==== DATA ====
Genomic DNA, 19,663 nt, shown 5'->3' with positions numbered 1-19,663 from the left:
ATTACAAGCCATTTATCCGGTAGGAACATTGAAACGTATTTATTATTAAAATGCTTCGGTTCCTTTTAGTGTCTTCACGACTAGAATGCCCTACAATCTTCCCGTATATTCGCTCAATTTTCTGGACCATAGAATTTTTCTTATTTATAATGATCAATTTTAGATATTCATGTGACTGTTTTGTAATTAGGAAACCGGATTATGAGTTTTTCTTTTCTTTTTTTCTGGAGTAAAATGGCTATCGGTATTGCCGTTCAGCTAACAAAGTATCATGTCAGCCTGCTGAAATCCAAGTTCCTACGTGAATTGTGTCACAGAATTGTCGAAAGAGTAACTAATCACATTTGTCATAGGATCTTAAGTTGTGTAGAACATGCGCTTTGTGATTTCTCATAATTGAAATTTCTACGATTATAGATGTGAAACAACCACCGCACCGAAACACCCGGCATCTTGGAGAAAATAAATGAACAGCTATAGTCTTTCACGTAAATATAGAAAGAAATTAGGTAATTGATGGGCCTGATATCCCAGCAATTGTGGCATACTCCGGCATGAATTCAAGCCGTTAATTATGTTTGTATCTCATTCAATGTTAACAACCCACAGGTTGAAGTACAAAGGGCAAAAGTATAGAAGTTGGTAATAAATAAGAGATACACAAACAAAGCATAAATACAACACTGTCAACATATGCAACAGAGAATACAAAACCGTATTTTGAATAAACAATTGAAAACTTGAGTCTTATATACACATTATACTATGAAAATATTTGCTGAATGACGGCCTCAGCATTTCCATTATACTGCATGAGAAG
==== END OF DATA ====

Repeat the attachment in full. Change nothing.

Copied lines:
Genomic DNA, 19,663 nt, shown 5'->3' with positions numbered 1-19,663 from the left:
ATTACAAGCCATTTATCCGGTAGGAACATTGAAACGTATTTATTATTAAAATGCTTCGGTTCCTTTTAGTGTCTTCACGACTAGAATGCCCTACAATCTTCCCGTATATTCGCTCAATTTTCTGGACCATAGAATTTTTCTTATTTATAATGATCAATTTTAGATATTCATGTGACTGTTTTGTAATTAGGAAACCGGATTATGAGTTTTTCTTTTCTTTTTTTCTGGAGTAAAATGGCTATCGGTATTGCCGTTCAGCTAACAAAGTATCATGTCAGCCTGCTGAAATCCAAGTTCCTACGTGAATTGTGTCACAGAATTGTCGAAAGAGTAACTAATCACATTTGTCATAGGATCTTAAGTTGTGTAGAACATGCGCTTTGTGATTTCTCATAATTGAAATTTCTACGATTATAGATGTGAAACAACCACCGCACCGAAACACCCGGCATCTTGGAGAAAATAAATGAACAGCTATAGTCTTTCACGTAAATATAGAAAGAAATTAGGTAATTGATGGGCCTGATATCCCAGCAATTGTGGCATACTCCGGCATGAATTCAAGCCGTTAATTATGTTTGTATCTCATTCAATGTTAACAACCCACAGGTTGAAGTACAAAGGGCAAAAGTATAGAAGTTGGTAATAAATAAGAGATACACAAACAAAGCATAAATACAACACTGTCAACATATGCAACAGAGAATACAAAACCGTATTTTGAATAAACAATTGAAAACTTGAGTCTTATATACACATTATACTATGAAAATATTTGCTGAATGACGGCCTCAGCATTTCCATTATACTGCATGAGAAG